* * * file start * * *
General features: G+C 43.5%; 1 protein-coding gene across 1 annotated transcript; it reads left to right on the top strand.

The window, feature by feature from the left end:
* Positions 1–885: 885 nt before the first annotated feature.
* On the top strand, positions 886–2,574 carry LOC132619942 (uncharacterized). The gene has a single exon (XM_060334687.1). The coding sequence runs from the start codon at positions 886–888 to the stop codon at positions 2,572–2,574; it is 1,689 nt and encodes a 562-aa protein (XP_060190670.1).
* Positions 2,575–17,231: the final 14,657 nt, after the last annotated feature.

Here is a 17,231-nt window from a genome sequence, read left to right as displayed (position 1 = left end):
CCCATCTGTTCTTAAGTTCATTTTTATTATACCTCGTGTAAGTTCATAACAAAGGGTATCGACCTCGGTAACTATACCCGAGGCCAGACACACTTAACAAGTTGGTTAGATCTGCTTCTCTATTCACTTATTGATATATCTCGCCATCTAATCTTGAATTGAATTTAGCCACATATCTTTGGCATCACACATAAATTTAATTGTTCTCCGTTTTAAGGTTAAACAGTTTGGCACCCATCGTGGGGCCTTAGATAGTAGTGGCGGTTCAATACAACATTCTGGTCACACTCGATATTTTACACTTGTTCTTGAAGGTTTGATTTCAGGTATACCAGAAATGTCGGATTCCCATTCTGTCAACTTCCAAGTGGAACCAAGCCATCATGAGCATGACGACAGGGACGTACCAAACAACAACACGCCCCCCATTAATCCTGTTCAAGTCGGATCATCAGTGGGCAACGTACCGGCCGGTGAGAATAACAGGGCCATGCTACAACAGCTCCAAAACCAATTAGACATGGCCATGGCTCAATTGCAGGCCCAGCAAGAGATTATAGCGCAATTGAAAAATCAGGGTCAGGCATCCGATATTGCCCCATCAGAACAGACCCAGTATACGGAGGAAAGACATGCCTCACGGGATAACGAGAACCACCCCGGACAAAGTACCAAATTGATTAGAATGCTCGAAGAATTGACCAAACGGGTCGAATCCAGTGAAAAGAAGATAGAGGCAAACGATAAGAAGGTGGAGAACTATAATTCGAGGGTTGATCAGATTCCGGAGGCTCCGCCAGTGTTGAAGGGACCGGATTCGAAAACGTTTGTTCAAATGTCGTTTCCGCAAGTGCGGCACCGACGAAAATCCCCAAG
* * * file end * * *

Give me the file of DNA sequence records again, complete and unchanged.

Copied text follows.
General features: G+C 43.5%; 1 protein-coding gene across 1 annotated transcript; it reads left to right on the top strand.

The window, feature by feature from the left end:
* Positions 1–885: 885 nt before the first annotated feature.
* On the top strand, positions 886–2,574 carry LOC132619942 (uncharacterized). The gene has a single exon (XM_060334687.1). The coding sequence runs from the start codon at positions 886–888 to the stop codon at positions 2,572–2,574; it is 1,689 nt and encodes a 562-aa protein (XP_060190670.1).
* Positions 2,575–17,231: the final 14,657 nt, after the last annotated feature.

Here is a 17,231-nt window from a genome sequence, read left to right as displayed (position 1 = left end):
CCCATCTGTTCTTAAGTTCATTTTTATTATACCTCGTGTAAGTTCATAACAAAGGGTATCGACCTCGGTAACTATACCCGAGGCCAGACACACTTAACAAGTTGGTTAGATCTGCTTCTCTATTCACTTATTGATATATCTCGCCATCTAATCTTGAATTGAATTTAGCCACATATCTTTGGCATCACACATAAATTTAATTGTTCTCCGTTTTAAGGTTAAACAGTTTGGCACCCATCGTGGGGCCTTAGATAGTAGTGGCGGTTCAATACAACATTCTGGTCACACTCGATATTTTACACTTGTTCTTGAAGGTTTGATTTCAGGTATACCAGAAATGTCGGATTCCCATTCTGTCAACTTCCAAGTGGAACCAAGCCATCATGAGCATGACGACAGGGACGTACCAAACAACAACACGCCCCCCATTAATCCTGTTCAAGTCGGATCATCAGTGGGCAACGTACCGGCCGGTGAGAATAACAGGGCCATGCTACAACAGCTCCAAAACCAATTAGACATGGCCATGGCTCAATTGCAGGCCCAGCAAGAGATTATAGCGCAATTGAAAAATCAGGGTCAGGCATCCGATATTGCCCCATCAGAACAGACCCAGTATACGGAGGAAAGACATGCCTCACGGGATAACGAGAACCACCCCGGACAAAGTACCAAATTGATTAGAATGCTCGAAGAATTGACCAAACGGGTCGAATCCAGTGAAAAGAAGATAGAGGCAAACGATAAGAAGGTGGAGAACTATAATTCGAGGGTTGATCAGATTCCGGAGGCTCCGCCAGTGTTGAAGGGACCGGATTCGAAAACGTTTGTTCAAATGTCGTTTCCGCAAGTGCGGCACCGACGAAAATCCCCAAG